The move was widely praised by women’s rights campaigners as well as proponents of the country’s departure from the European Union.
Treasury chief Rishi Sunak had committed to ending the widely unpopular tax on tampons and pads in his budget statement in March but the change could only come into effect on Friday after Britain had finally left the economic orbit of the EU.
EU law had prevented member states from reducing the rate of value-added tax below 5%, meaning the period products were treated as luxury items and not essentials.
“Sanitary products are essential so it’s right that we do not charge VAT,” said Sunak. “We have already rolled out free sanitary products in schools, colleges and hospitals and this commitment takes us another step closer to making them available and affordable for all women.” Britain officially left the bloc’s vast single market for people, goods and services at 11 p.m. London time on Thursday, giving it greater scope to set its own laws. A new U.K.-EU trade deal will bring new restrictions and red tape, but for British Brexit supporters, it means reclaiming national independence from the EU and its rules. They pointed to the abolition of the tampon tax as an early positive change arising from Brexit.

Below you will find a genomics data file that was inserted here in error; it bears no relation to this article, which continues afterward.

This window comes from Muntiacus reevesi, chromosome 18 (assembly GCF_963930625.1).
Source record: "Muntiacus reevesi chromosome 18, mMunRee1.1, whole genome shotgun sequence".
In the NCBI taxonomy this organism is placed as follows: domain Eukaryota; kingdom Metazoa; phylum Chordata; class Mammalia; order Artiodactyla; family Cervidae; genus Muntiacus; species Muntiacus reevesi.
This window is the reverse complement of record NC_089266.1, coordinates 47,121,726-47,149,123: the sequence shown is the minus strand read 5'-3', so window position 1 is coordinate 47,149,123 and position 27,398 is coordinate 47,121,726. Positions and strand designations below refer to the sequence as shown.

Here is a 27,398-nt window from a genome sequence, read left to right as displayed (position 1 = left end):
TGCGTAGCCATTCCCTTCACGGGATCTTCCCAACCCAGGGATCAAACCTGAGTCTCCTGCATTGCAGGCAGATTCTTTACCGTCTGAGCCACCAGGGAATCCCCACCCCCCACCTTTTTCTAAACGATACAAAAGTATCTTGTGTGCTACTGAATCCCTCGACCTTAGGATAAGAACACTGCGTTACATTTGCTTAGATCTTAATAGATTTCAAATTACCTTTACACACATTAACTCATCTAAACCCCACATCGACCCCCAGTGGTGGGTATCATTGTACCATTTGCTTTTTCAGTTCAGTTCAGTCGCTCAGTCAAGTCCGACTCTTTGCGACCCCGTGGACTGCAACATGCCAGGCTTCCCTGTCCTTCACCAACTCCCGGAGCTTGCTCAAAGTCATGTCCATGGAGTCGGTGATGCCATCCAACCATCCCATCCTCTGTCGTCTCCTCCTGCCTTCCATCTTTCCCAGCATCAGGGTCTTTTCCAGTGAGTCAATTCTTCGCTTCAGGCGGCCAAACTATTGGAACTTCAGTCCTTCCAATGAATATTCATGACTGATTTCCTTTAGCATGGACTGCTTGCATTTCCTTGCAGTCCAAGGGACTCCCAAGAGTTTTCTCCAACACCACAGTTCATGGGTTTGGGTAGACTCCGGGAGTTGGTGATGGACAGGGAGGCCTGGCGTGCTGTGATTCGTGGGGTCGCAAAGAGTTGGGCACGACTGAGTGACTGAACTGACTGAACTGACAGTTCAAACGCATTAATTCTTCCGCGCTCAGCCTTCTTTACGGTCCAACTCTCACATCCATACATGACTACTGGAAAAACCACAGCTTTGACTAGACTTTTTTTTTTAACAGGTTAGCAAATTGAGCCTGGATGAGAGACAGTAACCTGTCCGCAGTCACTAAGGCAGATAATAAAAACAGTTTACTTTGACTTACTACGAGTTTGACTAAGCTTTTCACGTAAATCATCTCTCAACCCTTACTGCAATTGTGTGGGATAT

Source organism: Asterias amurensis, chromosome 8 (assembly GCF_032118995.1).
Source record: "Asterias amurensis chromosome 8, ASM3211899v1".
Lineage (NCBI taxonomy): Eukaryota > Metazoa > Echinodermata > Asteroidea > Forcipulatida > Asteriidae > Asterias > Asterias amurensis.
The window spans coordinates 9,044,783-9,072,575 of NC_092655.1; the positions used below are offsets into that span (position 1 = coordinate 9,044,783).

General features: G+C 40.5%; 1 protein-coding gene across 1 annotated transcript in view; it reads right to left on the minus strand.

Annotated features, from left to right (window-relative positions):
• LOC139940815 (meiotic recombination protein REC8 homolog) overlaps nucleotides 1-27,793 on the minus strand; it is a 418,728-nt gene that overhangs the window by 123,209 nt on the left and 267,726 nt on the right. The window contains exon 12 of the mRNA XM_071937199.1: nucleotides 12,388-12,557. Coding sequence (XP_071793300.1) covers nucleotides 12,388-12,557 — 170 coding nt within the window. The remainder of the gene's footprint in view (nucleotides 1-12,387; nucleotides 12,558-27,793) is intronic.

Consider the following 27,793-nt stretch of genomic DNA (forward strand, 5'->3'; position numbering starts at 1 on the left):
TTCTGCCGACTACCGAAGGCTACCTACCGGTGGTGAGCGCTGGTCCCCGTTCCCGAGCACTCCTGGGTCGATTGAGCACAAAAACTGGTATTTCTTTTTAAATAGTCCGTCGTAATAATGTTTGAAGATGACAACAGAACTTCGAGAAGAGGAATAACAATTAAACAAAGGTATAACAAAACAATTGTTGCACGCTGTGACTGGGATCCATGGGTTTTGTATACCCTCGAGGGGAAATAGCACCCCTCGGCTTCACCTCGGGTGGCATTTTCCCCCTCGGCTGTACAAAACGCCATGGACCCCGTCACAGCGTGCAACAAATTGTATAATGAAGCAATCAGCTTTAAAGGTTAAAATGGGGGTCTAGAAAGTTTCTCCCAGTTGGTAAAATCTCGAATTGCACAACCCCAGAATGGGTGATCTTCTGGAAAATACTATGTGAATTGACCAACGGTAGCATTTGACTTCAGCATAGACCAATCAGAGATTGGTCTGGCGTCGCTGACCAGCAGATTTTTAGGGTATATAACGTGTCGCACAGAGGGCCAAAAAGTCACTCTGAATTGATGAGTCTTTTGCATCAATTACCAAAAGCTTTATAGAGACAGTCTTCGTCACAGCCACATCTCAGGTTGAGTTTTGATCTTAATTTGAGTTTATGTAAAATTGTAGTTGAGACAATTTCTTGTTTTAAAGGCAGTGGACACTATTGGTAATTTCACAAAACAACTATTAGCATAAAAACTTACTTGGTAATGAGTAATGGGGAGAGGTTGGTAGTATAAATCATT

Britain’s treasury has previously estimated that the move will save the average woman nearly 40 pounds ($55) over her lifetime, “It’s been a long road to reach this point, but at last the sexist tax that saw sanitary products classed as nonessential, luxury items can be consigned to the history books,” said Felicia Willow, chief executive of women’s rights charity the Fawcett Society.